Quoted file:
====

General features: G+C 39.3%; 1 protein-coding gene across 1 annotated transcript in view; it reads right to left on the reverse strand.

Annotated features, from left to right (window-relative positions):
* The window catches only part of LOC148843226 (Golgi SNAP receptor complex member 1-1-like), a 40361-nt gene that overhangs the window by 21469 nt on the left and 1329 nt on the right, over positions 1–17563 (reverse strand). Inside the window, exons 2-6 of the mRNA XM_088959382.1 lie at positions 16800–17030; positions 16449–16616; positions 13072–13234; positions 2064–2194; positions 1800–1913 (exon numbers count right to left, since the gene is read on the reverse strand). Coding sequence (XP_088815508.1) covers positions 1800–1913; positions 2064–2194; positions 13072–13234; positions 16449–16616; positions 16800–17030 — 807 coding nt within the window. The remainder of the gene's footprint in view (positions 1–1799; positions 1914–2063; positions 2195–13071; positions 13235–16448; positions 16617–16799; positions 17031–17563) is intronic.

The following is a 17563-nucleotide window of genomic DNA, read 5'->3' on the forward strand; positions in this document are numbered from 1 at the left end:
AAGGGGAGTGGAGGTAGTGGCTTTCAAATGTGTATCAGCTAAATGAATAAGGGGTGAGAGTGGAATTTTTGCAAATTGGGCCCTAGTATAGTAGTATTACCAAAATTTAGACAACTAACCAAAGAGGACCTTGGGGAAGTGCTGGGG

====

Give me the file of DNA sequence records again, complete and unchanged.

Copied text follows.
General features: G+C 39.3%; 1 protein-coding gene across 1 annotated transcript in view; it reads right to left on the reverse strand.

Annotated features, from left to right (window-relative positions):
* The window catches only part of LOC148843226 (Golgi SNAP receptor complex member 1-1-like), a 40361-nt gene that overhangs the window by 21469 nt on the left and 1329 nt on the right, over positions 1–17563 (reverse strand). Inside the window, exons 2-6 of the mRNA XM_088959382.1 lie at positions 16800–17030; positions 16449–16616; positions 13072–13234; positions 2064–2194; positions 1800–1913 (exon numbers count right to left, since the gene is read on the reverse strand). Coding sequence (XP_088815508.1) covers positions 1800–1913; positions 2064–2194; positions 13072–13234; positions 16449–16616; positions 16800–17030 — 807 coding nt within the window. The remainder of the gene's footprint in view (positions 1–1799; positions 1914–2063; positions 2195–13071; positions 13235–16448; positions 16617–16799; positions 17031–17563) is intronic.

The following is a 17563-nucleotide window of genomic DNA, read 5'->3' on the forward strand; positions in this document are numbered from 1 at the left end:
AAGGGGAGTGGAGGTAGTGGCTTTCAAATGTGTATCAGCTAAATGAATAAGGGGTGAGAGTGGAATTTTTGCAAATTGGGCCCTAGTATAGTAGTATTACCAAAATTTAGACAACTAACCAAAGAGGACCTTGGGGAAGTGCTGGGG